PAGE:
New PTSD Free Online Movie 'Helping People Understand You Have PTSD' -- Post Traumatic Stress Disorder or Vicarious Trauma

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New Free Online Movie just released at helps people understand you have PTSD and how they can help you. It is a great resource for post traumatic stress disorder sufferers, including 9/11 WTC workers and volunteers, featuring Dr. Patricia Sherman, leading PTSD social worker.

Dr. Patricia Sherman Photo

During a time of need, being a volunteer or worker can be an immensely rewarding endeavor. It's essential that it not become a dangerous one as well.

Dr. Patricia Sherman offers a four-minute free online movie "PTSD: Helping People Understand You Have Post Traumatic Stress Disorder" at

PTSD in the U.S. population is roughly 4 percent at any given time. Vicarious trauma in volunteers and workers in crisis situations is rising. Studies show 21.2 percent of WTC workers and volunteers, without disaster training or prior experience, experience post traumatic stress disorder," said Dr. Patricia Sherman, PTSD expert at

"It can be difficult for others to acknowledge you have been traumatized. Often people try to cope with their feelings by denying or being blind to what you are telling them. They may also be feeling angry at whatever or whoever hurt you. This PTSD free online movie at gives you steps to help others understand you have post traumatic stress disorder and know how they can help you," says Dr. Patricia Sherman.

Causes of PTSD, Compassion Fatigue or Vicarious Trauma in Volunteers and Workers

Volunteers and workers who serve victims experiencing pain and loss may develop a traumatic response called vicarious trauma or compassion fatigue, left unchecked, could develop into post traumatic stress disorder(PTSD).

Symptoms include:

  •     Intrusive images and thoughts,
  •     Hyper vigilance,
  •     Fear,
  •     Numbing,
  •     Difficulty sleeping,
  •     Irritability
  •     Anger or angry outbursts
  •     Depression
  •     Difficulty in relationships

Some volunteers and workers may deal with symptoms in unhealthy ways:

  •     Excessive drinking,
  •     Withdrawn or self-destructive behaviors
  •     Using illicit drugs
  •     Over- or under-eating.

Prevention of Vicarious Trauma in Volunteers and Workers
According to Dr. Patricia Sherman, "Disaster preparedness and training is necessary for all emergency responders, including civilian volunteers."

Here are steps Dr Patricia Sherman recommends that could help minimize PTSD, vicarious trauma and compassion fatigue in future disasters:

  •     Rotate shift to reduce duration of service at emergency sites.
  •     Ensure adequate training and ongoing supervision.
  •     Establish mental-health services to address the needs of workers and volunteers who have received less disaster training than police and fire staff.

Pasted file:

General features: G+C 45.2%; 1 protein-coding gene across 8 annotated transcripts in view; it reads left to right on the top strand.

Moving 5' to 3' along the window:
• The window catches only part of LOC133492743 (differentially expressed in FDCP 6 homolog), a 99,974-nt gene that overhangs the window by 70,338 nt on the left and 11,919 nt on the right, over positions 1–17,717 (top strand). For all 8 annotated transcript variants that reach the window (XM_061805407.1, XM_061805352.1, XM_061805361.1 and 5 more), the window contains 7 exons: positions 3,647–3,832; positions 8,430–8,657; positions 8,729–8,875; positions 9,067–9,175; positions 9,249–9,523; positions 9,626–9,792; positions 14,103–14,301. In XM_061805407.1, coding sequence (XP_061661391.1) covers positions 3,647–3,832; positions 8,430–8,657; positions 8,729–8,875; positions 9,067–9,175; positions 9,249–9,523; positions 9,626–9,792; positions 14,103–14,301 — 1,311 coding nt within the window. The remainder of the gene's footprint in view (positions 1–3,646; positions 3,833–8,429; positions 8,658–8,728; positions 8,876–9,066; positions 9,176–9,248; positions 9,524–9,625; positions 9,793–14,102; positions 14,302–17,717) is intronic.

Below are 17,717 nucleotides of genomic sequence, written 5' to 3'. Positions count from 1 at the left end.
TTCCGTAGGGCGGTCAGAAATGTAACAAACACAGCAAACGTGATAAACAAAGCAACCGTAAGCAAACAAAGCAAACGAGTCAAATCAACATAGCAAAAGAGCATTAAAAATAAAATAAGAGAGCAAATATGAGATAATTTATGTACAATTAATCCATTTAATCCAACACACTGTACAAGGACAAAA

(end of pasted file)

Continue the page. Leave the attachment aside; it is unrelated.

•     Communicate honestly regarding what workers and volunteers can expect may help develop coping strategies.
  •     Tell volunteers and workers emotional reactions are expected and normal can prepare workers and volunteers to ask for help.

Volunteer supervisors have huge responsibilities during screening, training and ongoing support.

Regular group and/or individual meetings between volunteers and supervisors can provide for debriefings and evaluation of volunteers' states of emotional strength. Teaching and reinforcing the necessity for self-care is an essential aspect of good supervision, according to Dr. Patricia Sherman at her blog

Treatment of Vicarious Trauma in Volunteers and Workers

Dr. Patricia Sherman says, "The primary treatment for those volunteers and workers experiencing vicarious trauma, compassion fatigue or post traumatic stress disorder is to temporarily refrain from the activities that precipitated the condition -- something many volunteers and workers don't want to do during a crisis."

If vicarious traumatization or compassion fatigue is caught early, a brief break involving rest and recreation may be all that's needed. If allowed to progress, longer periods of recovery will likely be needed.

During recovery unhealthy coping mechanisms need to be addressed. Treatment for substance abuse may be necessary.

Dr. Patricia Sherman reminds, "During a time of need, being a volunteer or worker can be an immensely rewarding endeavor. It's essential that it not become a dangerous one as well."

About Dr. Patricia Sherman

Dr. Patricia Sherman is assistant professor of social work and Director of the Bachelor of Social Work program at Kean University. She received her master's and doctorate degrees in social work from Rutgers University.

Dr. Patricia Sherman is a sought-after speaker on topics ranging from bereavement, child sexual abuse, cultural proficiency and how to care for yourself while caring for others. Dr. Patricia Sherman provides consultation to therapists and first responders who work with those who have suffered personal trauma.

Dr. Patricia Sherman's blog at is a safe place for those who treat children or adult trauma survivors to ask questions and share insights.

About is a blog, podcasting and online movie community of cultural leaders providing free guidance and training to over 100,000 people and businesses a month helping them solve problems, make decisions, create and live from love and light in the highest good for all.

For free trainings, podcasts and online movies from experts go to

For information on how to help others and be chosen as a Keyboard Culture Expert, email or call 715-868-1110.

For more information on Dr. Patricia Sherman or, please call 715-868-1110, see our blog community or email.

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